Second, we experienced a special and intimate connection to nature, in its grandest form. The eons of geologic time were palpable in the glacially cut walls and valleys we were traversing in the Wind River Range. In the face of such grandeur and magnificence, each of us experienced our own version of awe and spiritual humility, often leaving us speechless.

By choosing to get out of our comfort zones and out into nature with other similarly motivated leaders, we were taking care of our own personal well-being. Good leaders take care of their personal well-being; this enables them to better help others take care of their own well-being.

“Leadership” is a big word, with lots of nuances and meanings in different contexts. The “Leadership Journey” on this expedition was different for each of us. We all chose to take a chance, and quite simply, put ourselves out there. Each of us had our own concerns – old injuries, aches, pains, and insecurities – but we all chose to go for it, to trust each other, and set our own comfort aside in order for our tent group, our hiking group our expedition to succeed. We worked together, took care of each other, grew to trust each other, and experienced something special, something amazing together.

What does that say about “leadership?”

At the top of one of our passes, we stopped for a group photo

At the top of one of our passes, we stopped for a group photo

If any experienced leaders reading this might be interested in participating in this expedition next August, please contact me.

6 thoughts on “A Leadership Journey

  1. This sounds like a great trip. Maybe it says leadership is about helping to build and being part of a community, an “outfit.” 2 Kings Point midshipmen participated very successfully in a (mostly USNA) NOLS expedition in Wyoming in June-July. The first of many I hope.

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  2. Bob,
    The actions of your group say that leadership is fluid. When you were on the mountain, you thought you were leading the group. But when the admirals gave you advice, maybe you did not have the control you thought.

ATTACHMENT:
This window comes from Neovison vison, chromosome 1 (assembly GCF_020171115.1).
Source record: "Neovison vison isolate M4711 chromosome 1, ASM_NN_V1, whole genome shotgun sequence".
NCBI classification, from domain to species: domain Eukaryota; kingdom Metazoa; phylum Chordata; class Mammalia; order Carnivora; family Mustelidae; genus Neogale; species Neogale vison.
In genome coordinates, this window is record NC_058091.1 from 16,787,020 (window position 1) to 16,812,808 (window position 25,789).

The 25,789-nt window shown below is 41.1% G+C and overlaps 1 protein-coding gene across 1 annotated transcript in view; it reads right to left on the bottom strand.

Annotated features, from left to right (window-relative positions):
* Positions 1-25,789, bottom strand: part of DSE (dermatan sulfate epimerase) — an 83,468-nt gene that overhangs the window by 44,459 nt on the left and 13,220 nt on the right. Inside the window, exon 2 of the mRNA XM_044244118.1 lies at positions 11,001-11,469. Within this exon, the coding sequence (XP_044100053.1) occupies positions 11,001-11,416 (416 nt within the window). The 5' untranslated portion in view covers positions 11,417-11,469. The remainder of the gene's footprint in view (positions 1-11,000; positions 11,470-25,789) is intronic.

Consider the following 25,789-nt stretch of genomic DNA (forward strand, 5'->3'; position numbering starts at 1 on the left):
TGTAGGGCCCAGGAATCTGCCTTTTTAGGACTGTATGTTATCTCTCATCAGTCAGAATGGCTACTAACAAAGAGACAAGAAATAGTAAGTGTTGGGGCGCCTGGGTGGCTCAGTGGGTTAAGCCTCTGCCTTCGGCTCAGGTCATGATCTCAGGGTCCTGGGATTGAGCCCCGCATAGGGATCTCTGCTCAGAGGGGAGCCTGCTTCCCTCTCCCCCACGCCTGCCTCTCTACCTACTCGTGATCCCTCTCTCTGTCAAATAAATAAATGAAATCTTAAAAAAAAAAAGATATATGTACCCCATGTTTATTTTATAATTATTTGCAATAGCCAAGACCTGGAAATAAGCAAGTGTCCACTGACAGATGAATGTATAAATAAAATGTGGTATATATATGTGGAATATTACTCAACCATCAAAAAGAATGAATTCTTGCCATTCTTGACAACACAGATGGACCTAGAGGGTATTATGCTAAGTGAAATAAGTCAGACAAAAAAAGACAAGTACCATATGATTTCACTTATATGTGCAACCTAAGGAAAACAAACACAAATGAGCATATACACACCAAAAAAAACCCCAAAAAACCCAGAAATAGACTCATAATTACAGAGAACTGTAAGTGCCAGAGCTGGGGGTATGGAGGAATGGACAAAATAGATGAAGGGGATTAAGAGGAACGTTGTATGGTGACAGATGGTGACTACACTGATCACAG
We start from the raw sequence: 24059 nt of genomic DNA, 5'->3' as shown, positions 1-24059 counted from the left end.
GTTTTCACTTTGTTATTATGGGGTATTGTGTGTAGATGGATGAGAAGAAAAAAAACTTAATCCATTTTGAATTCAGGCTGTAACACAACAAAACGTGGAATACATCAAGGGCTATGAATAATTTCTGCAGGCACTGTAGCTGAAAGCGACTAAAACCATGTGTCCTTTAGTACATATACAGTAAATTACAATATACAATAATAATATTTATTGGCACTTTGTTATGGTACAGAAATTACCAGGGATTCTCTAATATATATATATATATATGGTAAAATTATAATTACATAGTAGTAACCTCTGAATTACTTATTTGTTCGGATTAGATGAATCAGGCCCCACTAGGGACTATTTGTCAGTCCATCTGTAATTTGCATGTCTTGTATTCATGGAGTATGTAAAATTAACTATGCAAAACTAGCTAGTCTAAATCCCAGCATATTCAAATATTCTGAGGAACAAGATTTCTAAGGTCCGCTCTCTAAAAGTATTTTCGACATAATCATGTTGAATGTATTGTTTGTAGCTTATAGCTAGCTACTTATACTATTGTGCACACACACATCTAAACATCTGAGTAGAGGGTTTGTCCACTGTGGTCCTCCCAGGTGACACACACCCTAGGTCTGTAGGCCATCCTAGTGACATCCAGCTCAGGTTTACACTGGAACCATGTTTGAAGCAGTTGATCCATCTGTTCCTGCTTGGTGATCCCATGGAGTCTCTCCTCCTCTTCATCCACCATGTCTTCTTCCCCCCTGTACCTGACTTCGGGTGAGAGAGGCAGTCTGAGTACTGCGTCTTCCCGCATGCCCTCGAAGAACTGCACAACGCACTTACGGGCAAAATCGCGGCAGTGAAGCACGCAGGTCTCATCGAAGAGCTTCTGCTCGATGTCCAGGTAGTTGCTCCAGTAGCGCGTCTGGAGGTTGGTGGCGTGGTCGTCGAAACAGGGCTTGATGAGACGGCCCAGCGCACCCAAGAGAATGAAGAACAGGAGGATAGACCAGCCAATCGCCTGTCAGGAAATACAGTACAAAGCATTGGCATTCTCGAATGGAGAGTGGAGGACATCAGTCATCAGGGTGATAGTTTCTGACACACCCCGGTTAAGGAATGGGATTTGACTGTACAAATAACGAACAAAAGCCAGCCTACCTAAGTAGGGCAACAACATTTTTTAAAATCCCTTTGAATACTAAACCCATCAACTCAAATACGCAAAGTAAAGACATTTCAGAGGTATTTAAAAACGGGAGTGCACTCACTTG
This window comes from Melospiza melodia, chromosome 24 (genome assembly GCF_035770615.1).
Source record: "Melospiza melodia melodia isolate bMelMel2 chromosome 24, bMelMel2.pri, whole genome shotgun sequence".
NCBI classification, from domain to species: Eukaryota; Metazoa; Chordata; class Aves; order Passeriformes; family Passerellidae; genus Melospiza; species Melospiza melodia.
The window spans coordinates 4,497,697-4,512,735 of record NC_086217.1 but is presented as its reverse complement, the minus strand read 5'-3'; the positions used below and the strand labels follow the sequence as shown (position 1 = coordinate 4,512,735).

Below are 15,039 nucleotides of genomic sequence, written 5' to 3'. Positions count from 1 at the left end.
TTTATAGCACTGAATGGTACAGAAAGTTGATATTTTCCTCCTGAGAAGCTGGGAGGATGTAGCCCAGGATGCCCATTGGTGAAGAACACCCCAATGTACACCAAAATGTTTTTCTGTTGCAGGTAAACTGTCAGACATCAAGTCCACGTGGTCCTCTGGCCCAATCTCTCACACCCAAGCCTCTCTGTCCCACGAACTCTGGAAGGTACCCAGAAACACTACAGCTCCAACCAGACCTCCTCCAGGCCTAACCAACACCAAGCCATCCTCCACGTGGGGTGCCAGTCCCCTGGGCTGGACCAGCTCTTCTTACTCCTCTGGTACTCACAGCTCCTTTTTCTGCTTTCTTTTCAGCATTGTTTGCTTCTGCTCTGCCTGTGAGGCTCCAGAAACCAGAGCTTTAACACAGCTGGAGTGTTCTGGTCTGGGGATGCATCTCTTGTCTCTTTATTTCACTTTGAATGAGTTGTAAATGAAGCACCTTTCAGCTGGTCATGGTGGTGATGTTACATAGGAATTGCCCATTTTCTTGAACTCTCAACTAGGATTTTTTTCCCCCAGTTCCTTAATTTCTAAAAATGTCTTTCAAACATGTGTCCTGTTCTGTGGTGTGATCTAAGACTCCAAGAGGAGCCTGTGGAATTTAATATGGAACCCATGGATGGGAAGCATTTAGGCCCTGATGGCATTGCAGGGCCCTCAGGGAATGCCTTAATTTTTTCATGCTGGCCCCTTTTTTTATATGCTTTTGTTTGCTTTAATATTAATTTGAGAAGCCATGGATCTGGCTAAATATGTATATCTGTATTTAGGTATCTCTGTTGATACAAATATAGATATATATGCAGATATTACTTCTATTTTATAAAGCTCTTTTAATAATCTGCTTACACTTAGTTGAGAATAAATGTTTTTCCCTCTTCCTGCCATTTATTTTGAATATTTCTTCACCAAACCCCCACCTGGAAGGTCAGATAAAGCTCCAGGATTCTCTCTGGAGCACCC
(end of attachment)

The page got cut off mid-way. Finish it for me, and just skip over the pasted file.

The following is a metaphor that describes a special class of folks and is based on writings of Yvon Chouinard as he wrote about falconry.
    “When you are down on the rope and deciding which chick to take, (to train), there may be three birds in the nest, one cowering in the back, one in the center, but one is out in front reaching out to get you. You want the one in front”……. In the military world this just might describe the selection process for some of our best warriors.
    Further, he describes training and hunting of hawks and falcons. “…there is no love between you and the bird. These are wild, proud animals. The only thing they care about is killing and eating. It will only react to positive reinforcement. If it reaches out and claws the Sh** out of you, you just have to deal with it…….you think you are training the bird, but you’re not. The bird is training you. “ Many times over the years, I have found myself merely along for the ride and not exercising much control over subordinates.
    Sometime in their careers, the folks in your expedition in general, and the naval officers in particular, will come across or solicit these young hawk types. And they will have to know how to get them to work to a common goal.

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    • Interesting your analogy to ‘the young hawk type.’ This group was all former young hawks – now older, wiser, more mellow, and readier to compromise than when they were younger. BUt it reminds me of the analogy of leading ‘carnivores’ and ‘herbivores.’ Different skills required! Thanks Bob

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  3. Another fascinating read! When I was younger and so much fitter, I always thought it would be great to have an adventure like thisbut never seemed to have the time and now that I am older and have the time, I don’t have the fitness levels required, so many thanks for painting such a vivid picture of time away from “civilisation”. Loved the group photo – the llamas looked especially nice!
    I hope there are many more essays to come – I do look forward to reading them.

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  4. I think this would be an amazing experience to have. To have a new team come together and challenge themselves on a personal level but working towards a common goal in an amazing environment The trip sounds like a blast..

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  5. Bob,

    Sounds like you had a great group of people on this trip. Having been fortunate to do this trip the year before I would recommend it to anyone who needs a break from the grind of your day to day job. Leaders leading leaders has a tendency of bringing out some great banter and some ribbing as the team moves forward. An example of this is (do you know where the hell we are ? Um Wyoming) As a leader in my day to day life it was nice to have an experience with similar people and learn from them.